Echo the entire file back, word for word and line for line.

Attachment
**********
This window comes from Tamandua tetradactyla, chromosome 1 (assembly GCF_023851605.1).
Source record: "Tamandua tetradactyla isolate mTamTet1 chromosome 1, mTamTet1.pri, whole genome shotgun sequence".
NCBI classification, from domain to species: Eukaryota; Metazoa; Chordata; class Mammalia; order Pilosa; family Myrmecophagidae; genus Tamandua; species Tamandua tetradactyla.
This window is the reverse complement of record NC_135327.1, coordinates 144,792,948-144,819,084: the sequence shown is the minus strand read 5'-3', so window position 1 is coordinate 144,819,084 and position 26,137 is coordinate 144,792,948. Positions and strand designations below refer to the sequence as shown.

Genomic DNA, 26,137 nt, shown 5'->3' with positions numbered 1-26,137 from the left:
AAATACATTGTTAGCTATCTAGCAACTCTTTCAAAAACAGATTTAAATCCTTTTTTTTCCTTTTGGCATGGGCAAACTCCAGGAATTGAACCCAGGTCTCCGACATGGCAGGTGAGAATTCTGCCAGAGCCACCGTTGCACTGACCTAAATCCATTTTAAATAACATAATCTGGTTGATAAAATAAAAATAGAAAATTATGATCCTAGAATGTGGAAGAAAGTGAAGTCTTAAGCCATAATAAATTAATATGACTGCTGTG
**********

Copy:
This window comes from Tamandua tetradactyla, chromosome 1 (assembly GCF_023851605.1).
Source record: "Tamandua tetradactyla isolate mTamTet1 chromosome 1, mTamTet1.pri, whole genome shotgun sequence".
NCBI classification, from domain to species: Eukaryota; Metazoa; Chordata; class Mammalia; order Pilosa; family Myrmecophagidae; genus Tamandua; species Tamandua tetradactyla.
This window is the reverse complement of record NC_135327.1, coordinates 144,792,948-144,819,084: the sequence shown is the minus strand read 5'-3', so window position 1 is coordinate 144,819,084 and position 26,137 is coordinate 144,792,948. Positions and strand designations below refer to the sequence as shown.

Genomic DNA, 26,137 nt, shown 5'->3' with positions numbered 1-26,137 from the left:
AAATACATTGTTAGCTATCTAGCAACTCTTTCAAAAACAGATTTAAATCCTTTTTTTTCCTTTTGGCATGGGCAAACTCCAGGAATTGAACCCAGGTCTCCGACATGGCAGGTGAGAATTCTGCCAGAGCCACCGTTGCACTGACCTAAATCCATTTTAAATAACATAATCTGGTTGATAAAATAAAAATAGAAAATTATGATCCTAGAATGTGGAAGAAAGTGAAGTCTTAAGCCATAATAAATTAATATGACTGCTGTG